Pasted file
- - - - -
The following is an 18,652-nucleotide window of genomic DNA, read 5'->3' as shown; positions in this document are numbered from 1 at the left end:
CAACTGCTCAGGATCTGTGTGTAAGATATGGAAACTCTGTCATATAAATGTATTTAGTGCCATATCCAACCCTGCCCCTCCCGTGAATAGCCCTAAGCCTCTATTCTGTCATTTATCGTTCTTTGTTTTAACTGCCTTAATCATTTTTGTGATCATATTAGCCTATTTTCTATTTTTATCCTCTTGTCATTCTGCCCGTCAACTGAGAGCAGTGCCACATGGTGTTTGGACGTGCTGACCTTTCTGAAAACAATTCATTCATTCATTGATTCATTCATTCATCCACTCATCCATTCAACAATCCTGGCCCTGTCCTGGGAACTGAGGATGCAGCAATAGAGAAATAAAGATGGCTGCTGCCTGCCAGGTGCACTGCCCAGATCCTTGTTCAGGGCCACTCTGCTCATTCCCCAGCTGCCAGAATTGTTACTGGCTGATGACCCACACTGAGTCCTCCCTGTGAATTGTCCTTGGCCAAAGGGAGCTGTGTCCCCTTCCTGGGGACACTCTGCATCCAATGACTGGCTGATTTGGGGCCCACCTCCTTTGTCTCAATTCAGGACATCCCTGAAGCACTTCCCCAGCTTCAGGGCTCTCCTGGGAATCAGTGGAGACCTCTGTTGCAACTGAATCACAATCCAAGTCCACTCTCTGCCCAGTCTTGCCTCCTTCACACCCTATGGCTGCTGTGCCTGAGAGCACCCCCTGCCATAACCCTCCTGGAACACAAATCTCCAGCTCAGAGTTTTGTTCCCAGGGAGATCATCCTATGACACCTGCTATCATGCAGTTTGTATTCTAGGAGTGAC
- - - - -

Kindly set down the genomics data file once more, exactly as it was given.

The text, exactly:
The following is an 18,652-nucleotide window of genomic DNA, read 5'->3' as shown; positions in this document are numbered from 1 at the left end:
CAACTGCTCAGGATCTGTGTGTAAGATATGGAAACTCTGTCATATAAATGTATTTAGTGCCATATCCAACCCTGCCCCTCCCGTGAATAGCCCTAAGCCTCTATTCTGTCATTTATCGTTCTTTGTTTTAACTGCCTTAATCATTTTTGTGATCATATTAGCCTATTTTCTATTTTTATCCTCTTGTCATTCTGCCCGTCAACTGAGAGCAGTGCCACATGGTGTTTGGACGTGCTGACCTTTCTGAAAACAATTCATTCATTCATTGATTCATTCATTCATCCACTCATCCATTCAACAATCCTGGCCCTGTCCTGGGAACTGAGGATGCAGCAATAGAGAAATAAAGATGGCTGCTGCCTGCCAGGTGCACTGCCCAGATCCTTGTTCAGGGCCACTCTGCTCATTCCCCAGCTGCCAGAATTGTTACTGGCTGATGACCCACACTGAGTCCTCCCTGTGAATTGTCCTTGGCCAAAGGGAGCTGTGTCCCCTTCCTGGGGACACTCTGCATCCAATGACTGGCTGATTTGGGGCCCACCTCCTTTGTCTCAATTCAGGACATCCCTGAAGCACTTCCCCAGCTTCAGGGCTCTCCTGGGAATCAGTGGAGACCTCTGTTGCAACTGAATCACAATCCAAGTCCACTCTCTGCCCAGTCTTGCCTCCTTCACACCCTATGGCTGCTGTGCCTGAGAGCACCCCCTGCCATAACCCTCCTGGAACACAAATCTCCAGCTCAGAGTTTTGTTCCCAGGGAGATCATCCTATGACACCTGCTATCATGCAGTTTGTATTCTAGGAGTGAC